For more than 40 years, San Francisco’s Kronos Quartet—David Harrington and John Sherba (violins), Hank Dutt (viola), and Sunny Yang (cello)—has combined a spirit of fearless exploration with a commitment to continually re-imagine the string quartet experience. In the process, Kronos has become one of the world’s most celebrated and influential ensembles, performing thousands of concerts, releasing more than sixty recordings, collaborating with many of the world’s most eclectic composers and performers, and commissioning more than 900 works and arrangements for string quartet. Kronos is the recipient of more than 40 awards, including the Polar Music Prize and the Avery Fisher Prize. Last season, a five-year initiative, Fifty for the Future: The Kronos Learning Repertoire, began commissioning new works designed to train students and emerging professionals; the pieces are distributed online for free. Kronos has had a close relationship with Nonesuch since 1985, when the group recorded Philip Glass’ soundtrack to Mishima. Nonesuch has since released forty-seven albums by Kronos, including Pieces of Africa (1992), a showcase of African-born composers; Nuevo (2002), a celebration of Mexican culture; and the 2004 Grammy winner, Alban Berg’s Lyric Suite, featuring Dawn Upshaw—as well as motion picture soundtracks such as Requiem for a Dream and albums dedicated to composers including Glass, Terry Riley, Steve Reich, Franghiz Ali-Zadeh, Henryk Gorecki, and Astor Piazzolla, among others.
Natalie Merchant‘s career began in 1981 when, as a college student, she joined the seminal alternative rock band 10,000 Maniacs. As lead vocalist, lyricist, and sometimes pianist, Merchant released six critically acclaimed studio albums with the band, including the platinum-certified In My Tribe (1987), Blind Man’s Zoo (1989), Our Time in Eden (1992), and MTV Unplugged (1993). She left the group in 1993, and in 1995 released her multi-platinum solo debut, Tigerlily, followed by the platinum Ophelia (1998), Motherland (2001), and The House Carpenter’s Daughter (2003). In 2010, Merchant made her Nonesuch debut with Leave Your Sleep, for which she set 19th and 20th-century children’s poetry to music. In 2014, Nonesuch released Natalie Merchant, her first album of entirely original songs in thirteen years. That was followed by the 2016 reimagining of Tigerlily, Paradise Is There: The New Tigerlily Recordings, which featured new recordings of the beloved songs as they have evolved over two decades of live performance. Natalie Merchant will tour the US this summer, performing songs from across her entire career, with Natalie Merchant: 3 Decades of Song in anticipation of a forthcoming career retrospective boxed set on Nonesuch.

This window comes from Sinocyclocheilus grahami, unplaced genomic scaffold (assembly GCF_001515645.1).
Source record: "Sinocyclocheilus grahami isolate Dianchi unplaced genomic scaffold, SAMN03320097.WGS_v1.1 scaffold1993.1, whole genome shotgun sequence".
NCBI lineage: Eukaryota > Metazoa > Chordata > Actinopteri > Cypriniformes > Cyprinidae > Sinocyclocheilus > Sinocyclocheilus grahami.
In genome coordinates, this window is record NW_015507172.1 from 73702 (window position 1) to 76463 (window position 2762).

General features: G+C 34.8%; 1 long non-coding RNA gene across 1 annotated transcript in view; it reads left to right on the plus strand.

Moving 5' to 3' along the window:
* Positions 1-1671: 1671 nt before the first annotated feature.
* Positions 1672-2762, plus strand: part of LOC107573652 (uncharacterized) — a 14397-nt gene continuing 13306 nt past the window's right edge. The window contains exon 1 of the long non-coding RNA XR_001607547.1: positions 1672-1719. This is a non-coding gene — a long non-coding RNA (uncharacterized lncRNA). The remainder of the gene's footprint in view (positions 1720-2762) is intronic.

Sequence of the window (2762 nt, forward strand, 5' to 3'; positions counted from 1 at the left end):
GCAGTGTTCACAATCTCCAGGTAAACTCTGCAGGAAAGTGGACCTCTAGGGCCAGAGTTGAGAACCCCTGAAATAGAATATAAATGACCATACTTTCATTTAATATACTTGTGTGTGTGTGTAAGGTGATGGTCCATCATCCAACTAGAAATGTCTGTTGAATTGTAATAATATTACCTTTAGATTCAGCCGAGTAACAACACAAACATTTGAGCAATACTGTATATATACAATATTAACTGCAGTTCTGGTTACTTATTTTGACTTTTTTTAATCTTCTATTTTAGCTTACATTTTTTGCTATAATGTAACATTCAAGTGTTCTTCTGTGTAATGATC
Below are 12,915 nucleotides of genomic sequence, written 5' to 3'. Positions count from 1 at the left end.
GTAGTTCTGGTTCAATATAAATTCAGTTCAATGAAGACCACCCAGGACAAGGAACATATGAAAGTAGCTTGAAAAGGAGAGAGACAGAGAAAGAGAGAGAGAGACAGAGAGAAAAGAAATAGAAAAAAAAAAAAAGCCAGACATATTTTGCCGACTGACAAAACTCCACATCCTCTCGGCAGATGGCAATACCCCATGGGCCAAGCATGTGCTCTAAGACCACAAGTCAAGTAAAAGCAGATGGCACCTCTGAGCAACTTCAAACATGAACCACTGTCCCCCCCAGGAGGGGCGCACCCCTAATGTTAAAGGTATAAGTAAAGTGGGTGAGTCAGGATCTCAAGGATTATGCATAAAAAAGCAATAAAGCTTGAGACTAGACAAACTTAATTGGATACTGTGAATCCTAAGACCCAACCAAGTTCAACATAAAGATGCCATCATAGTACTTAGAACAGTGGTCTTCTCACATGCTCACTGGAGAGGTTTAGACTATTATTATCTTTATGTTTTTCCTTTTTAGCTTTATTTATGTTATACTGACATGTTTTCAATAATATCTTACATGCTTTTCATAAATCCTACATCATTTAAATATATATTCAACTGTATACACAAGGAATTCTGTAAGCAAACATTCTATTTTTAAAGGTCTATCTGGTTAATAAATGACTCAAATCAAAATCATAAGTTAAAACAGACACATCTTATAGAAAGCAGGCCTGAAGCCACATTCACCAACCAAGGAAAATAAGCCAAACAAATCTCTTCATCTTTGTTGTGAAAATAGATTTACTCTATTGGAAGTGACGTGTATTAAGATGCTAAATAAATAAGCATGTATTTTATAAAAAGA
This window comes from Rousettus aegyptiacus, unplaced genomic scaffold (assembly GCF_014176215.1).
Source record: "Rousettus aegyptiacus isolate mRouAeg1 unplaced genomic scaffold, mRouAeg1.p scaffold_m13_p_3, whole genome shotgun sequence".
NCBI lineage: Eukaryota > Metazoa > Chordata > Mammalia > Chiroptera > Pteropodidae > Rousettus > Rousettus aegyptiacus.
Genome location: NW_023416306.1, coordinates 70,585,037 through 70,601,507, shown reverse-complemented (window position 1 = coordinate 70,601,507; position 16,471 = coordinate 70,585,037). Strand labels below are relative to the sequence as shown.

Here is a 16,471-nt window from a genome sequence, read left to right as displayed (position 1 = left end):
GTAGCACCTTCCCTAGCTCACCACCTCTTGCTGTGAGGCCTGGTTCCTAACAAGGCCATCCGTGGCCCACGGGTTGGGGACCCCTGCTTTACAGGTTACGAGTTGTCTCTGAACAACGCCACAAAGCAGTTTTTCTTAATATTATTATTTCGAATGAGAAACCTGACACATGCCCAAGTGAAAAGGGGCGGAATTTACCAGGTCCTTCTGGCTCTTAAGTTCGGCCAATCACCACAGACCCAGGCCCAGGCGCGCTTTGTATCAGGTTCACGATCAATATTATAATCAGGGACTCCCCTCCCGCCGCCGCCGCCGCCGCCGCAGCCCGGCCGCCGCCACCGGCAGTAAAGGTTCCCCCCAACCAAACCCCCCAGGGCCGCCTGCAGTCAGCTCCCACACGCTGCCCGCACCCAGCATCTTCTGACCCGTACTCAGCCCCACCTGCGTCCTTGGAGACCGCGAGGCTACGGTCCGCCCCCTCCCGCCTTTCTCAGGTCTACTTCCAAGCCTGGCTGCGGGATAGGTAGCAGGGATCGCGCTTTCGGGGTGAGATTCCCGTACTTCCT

Nonesuch released Sam Amidon‘s label debut, Bright Sunny South, in 2013, followed by Lily-O the next year. The Vermont-born and -raised, London-based Amidon is known for his reworking of traditional melodies into a new form. In addition to country ballads and shape-note hymns, his work features interpretations of traditional and contemporary songs. Previous solo albums include I See the Sign, But This Chicken Proved Falsehearted, and All Is Well. Amidon has also collaborated on performance pieces with Nico Muhly, toured as part of Thomas Bartlett’s group Doveman, collaborated with Beth Orton, and embarked on a series of live shows with the guitarist Bill Frisell. His new album, The Following Mountain, will be released on Nonesuch on May 16, 2017.
Classically-trained singer / pianist Olivia Chaney graduated from England’s Royal Academy of Music before teaching herself guitar and Indian harmonium, delving back to the inspiration behind the British folk revivalists. She has since built a loyal and growing following as a songwriter and interpreter, both in the UK and internationally, through her acclaimed and eclectic live performances and recorded works. Over the past few years, Olivia has collaborated and shared the stage with a diverse range of artists including Robert Plant, Alasdair Roberts, The Decemberists, Zero 7, Kronos Quartet, and The Labèque Sisters. In 2013, she self-released an eponymous EP, which was followed by her critically-acclaimed 2015 Nonesuch debut, The Longest River. This sophomore release, which the Guardian hailed as “an enchanting and stately creation”, was noted in a number of Best of 2015 lists (Uncut, Mojo, PopMatters, and more);while the Independent featured it in their Top 5 Albums of the Year, calling it “a landmark release.”
Rhiannon Giddens, who had previously won accolades and a Grammy Award as a founding member of the Carolina Chocolate Drops, made her solo debut with Tomorrow Is My Turn, which was one 2015’s most highly praised albums. The album was Grammy nominated, and Giddens received the BBC Radio 2 Folk Award for Singer of the Year. Giddens, who studied opera at Oberlin, made her acting debut with a recurring role on the CMT television drama Nashville this season. Earlier this year she won the Steve Martin Prize for Excellence in Bluegrass and Banjo. Giddens’ second solo album, Freedom Highway, was released in February 2017 to critical acclaim: Pitchfork said, “Giddens has emerged as a peerless voice of roots-minded music as a solo artist on her new album.”